25 AUGUST 1866, Page 4



IS the governing class of Great Britain about to make another American blunder ? It looks like it, if we may judge from symptoms to be observed both in the press and in society identical with those which appeared in 1860 and 1861. In every comment upon this quarrel between the President and Congress, there is the same ferocity of preju- dice on the side of the South, the same disposition to applaud its leaders, the same refusal to look beyond the narrowest legal issues for the principles of the struggle. Above all, there is the same inability to look the facts of the matter in the face, to discern where power really lies, to reckon up forces, or cal- culate, as men would calculate in any European contest, to which side the probabilities incline. Names have changed since 1861, but everything else remains as unaltered as if all English publicists were Stuarts or Bourbons, equally unable to learn and to forget. All that was said of the South is now said of the " great Democratic party," Mr. Johnson is exalted instead of Mr. Davis, General Sherman has taken—we suspect without his own consent—the place of GeneralBeauregard, and the calumnies once heaped upon " the North " are now spat- tered over " the Radical fanatics," that is the majority of North- ern men. The cause at stake is forgotten in silly gossip about the follies of those who defend it, every outrage committed by Democrats is blankly denied, every bgtise committed by Radi- cals illustrated with pictorial colouring and imaginary addi- tions. Above all, the ancient " constitutional " arguments are refurbished, and anybody who ventures to suggest that the true quarrel is between ideas which cannot be equally triumphant, slavery and freedom, privilege and equality, caste and Christianity, is beaten down under a hail of puerile legalities about Conventions and Legislatures, and the divine right of white majorities everywhere except in New England to do what seems pleasant in their own eyes. Opponents are deafened in 1866 with chatter about illegal Legislatures, just as they were deafened in 1860 with talk about State sovereignty and the pro-slavery clauses. Our correspondent "Palmetto" affords an excellent illustration of the revival of the old spirit. As Southern in feeling as if he had been born among the trees whose name he adopts for his signature, he perceives instinctively that the recent riot at New Orleans was the consequence of an outbreak of Southern feeling, and grows white at the lips with anybody who thinks that the right was with the Northerners, talks about truth as if it were impossible that an honest man should think his ideas utterly bad, and of course proves to demonstration that the killing of citizens who happen to believe that a coloured man has rights as well as a blanched one, by a local police armed with revolvers for the occasion, aided by a frantic mob, was a thoroughly legal and " constitutional " proceeding. We have answered his " point " elsewhere, but it is really waste of time and trouble, for the real idea in his head, or rather the true feeling in his heart, is precisely the one upon which we base our whole argument in disproof of his assertions. He believes that if the reign of legality were restored in the South, that is, if the State Con- ventions and Legislatures were really elected by the white majority, the reign of the Radicals would be over; and so do we, and it is therefore that we believe a renewal of the war so completely within the range of political probabilities, and Mr. Johnson so false to the nation that elected him. It is because men like him, Southerners only in sympathy, believe that " illegal assemblies," if they happen to be in favour of freedom, ought to be put down by military force, that we expect to see Southerners far more impassioned than himself ultimately exert that force. The Convention' of Louisiana, admitting all our correspondent's legalities to be strictly correct, was one of two things,—either a Convention, as it claimed to be, and therefore the supreme legislature of the State for certain purposes, or a debating club, engaged in dis- cussions highly approved by the majority in the North. In the former case the slaughter of the delegates, either by police or by townspeople, was simply a revolt, and the Presi- dent's order directing the military to aid in suppressing it was a coup d'e'tat directed against freedom ; and in the second, the attack was a furious outrage, in which the President openly sympathized because it was an outrage directed against free- Boilers. Now, the free-soilers of Louisiana, be they only one ten-thousandth of the population of the State, represent the cause for which the war was fought, and in declaring his hos- tility to them the President declares his hostility to their cause, that is, to the policy which the American nation, after an unparalleled struggle, has interwoven with its Constitution. In reality the delegates murdered represented the majority , even in Louisiana, the law having formally registered the citizenship of the coloured population, but we are careless to press that argument. If the delegates were self-elected they would still have been representatives of freedom as against slavery, and as such they were attacked by the police and the townspeople and defended by the negroes, and as such Mr. Johnson ordered the military to assist in putting them down. Where is the law, if we are to be legal, which. authorizes the President to suppress an assembly by the bayonet because it has called itself by any title whatsoever The President ordered the meeting to be put down because he- considered its tone offensive to his policy. If Mr. Johnson can carry out his design, the military force of the Union is to' be employed to suppress " propagandist abolitionism." We purposely use those two words, in opposition to all the convic- tions we entertain, in order that the case may be stated in the way most pleasant to men like "Palmetto," and our question to-day is, can propagandist abolitionism, i. e., the right to teach and establish absolute legal equality, be suppressed in America by the sword ?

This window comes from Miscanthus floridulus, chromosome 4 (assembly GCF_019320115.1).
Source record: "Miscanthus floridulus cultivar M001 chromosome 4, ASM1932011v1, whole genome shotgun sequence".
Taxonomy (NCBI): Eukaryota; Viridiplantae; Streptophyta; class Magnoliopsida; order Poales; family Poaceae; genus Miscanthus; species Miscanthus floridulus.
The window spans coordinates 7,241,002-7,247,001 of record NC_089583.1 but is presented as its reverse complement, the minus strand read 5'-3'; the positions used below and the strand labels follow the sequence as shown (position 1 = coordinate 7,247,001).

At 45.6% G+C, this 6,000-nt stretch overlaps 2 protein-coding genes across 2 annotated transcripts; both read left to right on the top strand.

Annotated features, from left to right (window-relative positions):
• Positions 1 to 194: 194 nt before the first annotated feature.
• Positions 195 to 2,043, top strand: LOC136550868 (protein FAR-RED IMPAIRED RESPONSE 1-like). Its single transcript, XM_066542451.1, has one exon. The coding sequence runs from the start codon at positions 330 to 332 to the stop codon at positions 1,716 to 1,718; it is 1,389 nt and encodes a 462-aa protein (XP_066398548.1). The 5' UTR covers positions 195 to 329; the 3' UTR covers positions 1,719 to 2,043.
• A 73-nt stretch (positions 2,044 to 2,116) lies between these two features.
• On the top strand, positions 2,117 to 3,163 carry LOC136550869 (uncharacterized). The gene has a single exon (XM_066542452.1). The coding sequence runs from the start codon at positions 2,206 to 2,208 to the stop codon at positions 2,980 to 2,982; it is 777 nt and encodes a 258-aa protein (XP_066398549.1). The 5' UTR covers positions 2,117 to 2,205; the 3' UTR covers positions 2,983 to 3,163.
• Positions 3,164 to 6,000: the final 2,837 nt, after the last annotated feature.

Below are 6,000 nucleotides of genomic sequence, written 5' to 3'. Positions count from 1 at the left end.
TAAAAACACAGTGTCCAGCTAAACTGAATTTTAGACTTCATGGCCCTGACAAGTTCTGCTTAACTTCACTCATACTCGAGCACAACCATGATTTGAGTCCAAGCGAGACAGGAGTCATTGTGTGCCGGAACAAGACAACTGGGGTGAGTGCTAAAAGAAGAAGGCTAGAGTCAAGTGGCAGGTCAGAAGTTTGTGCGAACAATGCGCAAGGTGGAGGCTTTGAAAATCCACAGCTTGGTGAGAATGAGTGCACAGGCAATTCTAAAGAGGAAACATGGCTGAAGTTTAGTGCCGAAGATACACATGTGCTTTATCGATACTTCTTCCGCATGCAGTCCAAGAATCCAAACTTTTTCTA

This is the blunder Englishmen, as we conceive, are once more going to make, the blunder which has already produced such disastrous effects. Blinded by a prejudice against colour which in its strength and permanence is to cool reasonere scarcely intelligible, they could not see the most brutal facts of the old war, could not perceive that, apart from justice, and morality, and Providence altogether, twenty millions of peopte earnest enough to send their male population into the field mast inevitably beat eight millions of the same race, and they are blind to the same facts now. They hear that Democrats carry this and that election, that State legislatures are elected wholly of Confederate soldiers, that the Irish are with the President, that even Congress contained representatives ready to support his policy, that his opponents are silly per-. sons, and that Radicals are very much hated, and they think that, strong man as he clearly is, and armoured in prerogative, he must defeat a mere House of Commons guided by ideologues, and capable in an hour of supreme excitement of voting an immense increase to its own salary. Very likely, if the parties to the contest were as the Times and Telegraph describe them, he would defeat his adversaries, and certainly we should raise no, dirge over their fall. With all the will in the world, with a pro, found sense that they are, unconsciously even to themselves, the vanguard of the only cause worth a fidelity even unto slaying, we are wholly unable to sympathize with the majority of Con- gress, with men who import into the grandest of earthly strug- gles the meanest of petty trickeries. But Mr. Johnson 'does not. happen to be fighting Congress, but a foe of a very different stamp, the foe which has already defeated a man probably greater than himself, backed by allies undoubtedly stronger than any he is at all likely to secure—the great American people. The freeholders of the North, seventeen millions of them, the one solid power within the Union, fought out the terrible struggle of four years, at first incidentally and then consciously, in order that propagandist abolition should have free course within the United States, and rather than sur- render that object they will fight it out again. From the day when they clearly perceive that the President intends that this result of the war shall be thrown away, that the South shall build up its own civilization on a basis hostile to the civilization of the North, they will at once become an organ- ized mass, before whose steady advance the President and his allies will be as powerless as a dyke before a storm wave. That they will be very slow to perceive the truth is exceed- ingly probable. Masses of agricultural persons living on their own farms are always slow, and Americans, penetrated from birth with an idea of their future, are the most sanguine of mankind ; but from the day they do perceive it the country will be divided, as in 1861, into two camps, of which one will contain twenty millions of brave men, this time accustomed to arms and organization, this time fully conscious of the end to be reached, rich, educated, and flushed with victory ; and the other, some seven millions, equally brave, but poor, exhausted with battle, and conscious of a certainty of their own ultimate defeat. What has the President to trust in that the original Seceders had not ? His own genius ? It is not greater than that of Mr. Davis. The South, which, says a. democratic correspondent of the Times, is ranging itself like a. wall behind him ? The South is not stronger than it was in 1861, for if it has gained Kentucky, which then stood neutral, it has lost the youth of Virginia. The Border States ? Apart from Kentucky, they are, what they always have been, reservoirs of partizans for either side, the Southern one being the more exhausted. The Democratic party ? It is no stronger when the test of actual battle is applied than it was in 1861, when its organ, in the centre of its own stronghold, purchased existence by a sudden enlistment in the ranks of its enemies. New England is as determined as ever, and New England is the brain of the Union ; the West is as free-soil as ever, and the West is the body of the nation. The Radicals -would within a week from the commencement of the struggle he again the North, and the North is in America irresistible, if only because it receives every year an army of emigrants which must fill up any vacancies in the field. The Radicals have no organization, we shall be told, but in 1860 the little organization existing was in Southern hands. They have no leaders, but how many had they when Lincoln was distrusted as a man who had pasied through Baltimore in disguise ? The President controls the army ? He has himself decreed its reduction to less than fifty thousand men. He commands the navy ? Just so long as the navy, -now officered by Northerners, conceives itself bound to obey. He has the control of Washington ? Possibly, but Chicago is a much more fitting centre of political action. He has the prestige of a position consecrated by a hundred years of custom, by a constitution which seems to Americans almost divine, by the habitual reverence of three generations ? And so has Congress, and while Congress has the legal power of impeaching him, he has not the legal power of proscribing Con- gress. One advantage we concede to him,—he possesses Mr. Seward, the statesman who, when the Revolution began, declared it would end in ninety days, and who, now that its fourth act has closed, cannot see, cannot even guess, whither the plot of the drama tends, has not, we verily believe, a sus- picion that twenty millions of freemen did not fight to the death in order that their defeated foes should be constitu- tionally admitted to govern them. We say nothing of the cause, or the energy it has always lent to men willing to die on its behalf, nothing of the congeries of forces which philoso- phers define in the phrase the " spirit of the age," nothing even of our own belief that there is power in right.. We :simply state the brutal fact, that force, the force which wins 'on battle-fields, is against the President, and entreat English- men not rendered insane by prejudice to pause and reflect, before for the second time they widen the gulf between them and the only race to whom in the hour of extremity they could turn for aid.